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The Colosseum in Rome remains, as it began, a recreational battleground. Originally, the battles (gladiators, slaves, lions, Christians, elephants, ships) took place within its arena; now they are fought over the thing itself. The physical Colosseum, like all the great monuments of our culture, is no more than the grain of sand around which, layer by layer, the pearl of speculation and appropriation is formed.
Facing this reality, classicists and ancient historians draw up their own battle-lines. On the one hand are those who would scrape away layers of accretion in the hope of finding the original, "true" meaning of the thing-in-itself; and, on the other, those who regard it as almost an organism, altering over time, but remaining itself throughout. Both inhabit a Schrödinger world where the observer changes the observed; but while one side rails against this diachronic depredation, the other, fascinated, studies its workings and, of course, wreaks further change.
Keith Hopkins and Mary Beard, in this racy and occasionally confrontational book, try to steer a middle course. It is appropriate that Hopkins, who died last year, is publishing from beyond the grave. He brought to the craft of ancient history his training as a sociologist, which manifested itself as a willingness to trawl through apparently unpromising sources (in this case, second-century Roman taxation figures) to arrive at illuminating conclusions.
He found that there were 16,000 gladiators, empire-wide; and most Roman amphitheatres were used for gladiatorial combat five days a year. There were 4,000 gladiatorial fatalities a year outside Rome, and 8,000 deaths a year in the arena overall. That means about 1.5 per cent of all 20-year-old men dead for fun. To contextualise the figure, around 3,500 people were killed on UK roads in 2003.
Originally known as the Flavian Amphitheatre, the Colosseum was started by the Emperor Vespasian sometime between AD70 and 76, and finished by his son Titus in AD80. Nor was it just the traditional case of an emperor founding public buildings to make his mark and please the people. Vespasian was not only putting up an amphitheatre, but two imperial fingers to his predecessor: the infamous (by then; he started off wildly popular) Nero, on the site of Nero's vast ornamental lake and opposite his eerily vast, and speedily-demolished, palace - the Golden House.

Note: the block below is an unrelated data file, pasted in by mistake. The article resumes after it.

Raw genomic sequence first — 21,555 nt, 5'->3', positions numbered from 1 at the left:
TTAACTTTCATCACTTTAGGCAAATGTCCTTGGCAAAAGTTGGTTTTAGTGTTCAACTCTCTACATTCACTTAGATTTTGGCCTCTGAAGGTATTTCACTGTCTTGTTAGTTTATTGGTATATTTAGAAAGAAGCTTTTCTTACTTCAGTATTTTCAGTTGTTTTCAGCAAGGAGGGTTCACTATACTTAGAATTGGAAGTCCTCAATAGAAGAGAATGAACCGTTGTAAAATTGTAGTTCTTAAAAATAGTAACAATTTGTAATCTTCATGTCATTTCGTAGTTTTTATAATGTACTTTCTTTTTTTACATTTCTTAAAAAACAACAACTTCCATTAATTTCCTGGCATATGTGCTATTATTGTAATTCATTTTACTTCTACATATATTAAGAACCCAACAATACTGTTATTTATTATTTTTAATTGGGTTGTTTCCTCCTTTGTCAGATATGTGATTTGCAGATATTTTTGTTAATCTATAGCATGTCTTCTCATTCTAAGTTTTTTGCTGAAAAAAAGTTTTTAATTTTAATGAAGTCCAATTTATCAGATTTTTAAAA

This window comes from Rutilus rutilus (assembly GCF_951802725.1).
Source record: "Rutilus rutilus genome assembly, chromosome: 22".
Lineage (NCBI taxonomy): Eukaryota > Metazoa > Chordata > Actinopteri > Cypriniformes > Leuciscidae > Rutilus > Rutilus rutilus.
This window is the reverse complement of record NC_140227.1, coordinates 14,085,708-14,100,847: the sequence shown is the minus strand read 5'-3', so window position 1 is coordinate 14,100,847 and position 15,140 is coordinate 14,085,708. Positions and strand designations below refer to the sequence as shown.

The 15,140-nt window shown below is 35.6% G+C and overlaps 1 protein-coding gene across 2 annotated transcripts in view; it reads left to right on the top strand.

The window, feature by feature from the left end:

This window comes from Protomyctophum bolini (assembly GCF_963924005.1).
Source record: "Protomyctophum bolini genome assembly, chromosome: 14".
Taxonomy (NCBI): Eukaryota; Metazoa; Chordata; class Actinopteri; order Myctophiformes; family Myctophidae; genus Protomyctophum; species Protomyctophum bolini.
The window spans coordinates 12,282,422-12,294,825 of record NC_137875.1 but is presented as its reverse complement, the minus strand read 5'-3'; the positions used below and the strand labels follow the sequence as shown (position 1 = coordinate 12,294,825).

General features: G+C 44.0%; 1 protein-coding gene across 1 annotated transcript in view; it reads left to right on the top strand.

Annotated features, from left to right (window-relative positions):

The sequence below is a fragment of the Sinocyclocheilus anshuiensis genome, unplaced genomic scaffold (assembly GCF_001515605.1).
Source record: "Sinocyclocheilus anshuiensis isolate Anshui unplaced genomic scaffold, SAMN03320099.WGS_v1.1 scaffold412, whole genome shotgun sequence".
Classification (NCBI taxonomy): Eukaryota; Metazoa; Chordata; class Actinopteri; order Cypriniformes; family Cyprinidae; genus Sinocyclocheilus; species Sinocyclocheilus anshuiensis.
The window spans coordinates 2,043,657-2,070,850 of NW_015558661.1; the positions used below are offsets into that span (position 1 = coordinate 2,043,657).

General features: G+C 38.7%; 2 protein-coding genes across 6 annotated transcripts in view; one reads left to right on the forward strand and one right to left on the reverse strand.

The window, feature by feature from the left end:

It didn't work, and still doesn't work. Nero is more commemorated than obliterated by the Colosseum, which even takes its medieval name from the giant statue of Nero which stood nearby. And so the whirligig of time brings in his revenges.
Byron oozed romantically over the building in Manfred, Dickens thanked God that it was a ruin, the priggish Oswald in Madame de Staël's Corinne "could only see the masters' luxury and the slaves blood", Henry James's Daisy Miller saw it by moonlight, Mark Twain satirised the blood-and-slaughter preoccupations of Victorian tourists in The Innocents Abroad and, mystifyingly, its image served for over 70 years as the emblem of the modern Olympic Games. Or perhaps it's not that mystifying. Outside the Colosseum, you can buy Colosseum snowstorms, but also Parthenon snowstorms. Colosseum and Parthenon: these sites have become our interchangeable emblems of classical antiquity.
This book revels in the accretions of detail and myth. The improbable animal fights; the unfeasibility of flooding the arena to stage mock sea-battles; the claims of Christianity to the place, with a crucifix and 200 days' indulgence accruing in memory of the early Christians who (probably) didn't get torn to pieces by the lions who (probably) weren't there in the first place; the thunder of footsteps on the wooden floor, deafening those in the undercroft with its winches and ramps and the stink and racket of animals and fighting men; the heat in the arena despite the probable shade offered by great cantilevered canvas awnings: first-class scholarship and an engagingly demotic style bring all this into sharp focus.
In the end, it's impossible to see why some structures become iconic while others remain merely buildings. For me, the stone epitomes of Rome would be the gargantuan Thermae of Caracalla and the tomb of Caecilia Metella on the Appian Way, which speak more eloquently, because more liminally, of power and death; and the awful underpinnings of the Palatine Hill as seen from the Circus Maximus. But these are just themselves; the Colosseum is us.
The bourgeois aesthete might see it as whorish, but great monuments are like great whores: they can be whatever we want them to be. That the Colosseum can survive its depiction, on a popular postcard, filled with blood-red spaghetti Bolognese, suggests that it is perhaps the greatest monumental whore of all.
Hopkins and Beard show it to us with the slap off and the meretricious garments slung in the laundry-basket. But they also show us ourselves, the punters, shuffling in the queue with all our different fantasies ready to be fulfilled.
Michael Bywater's 'Lost Worlds' is published by Granta
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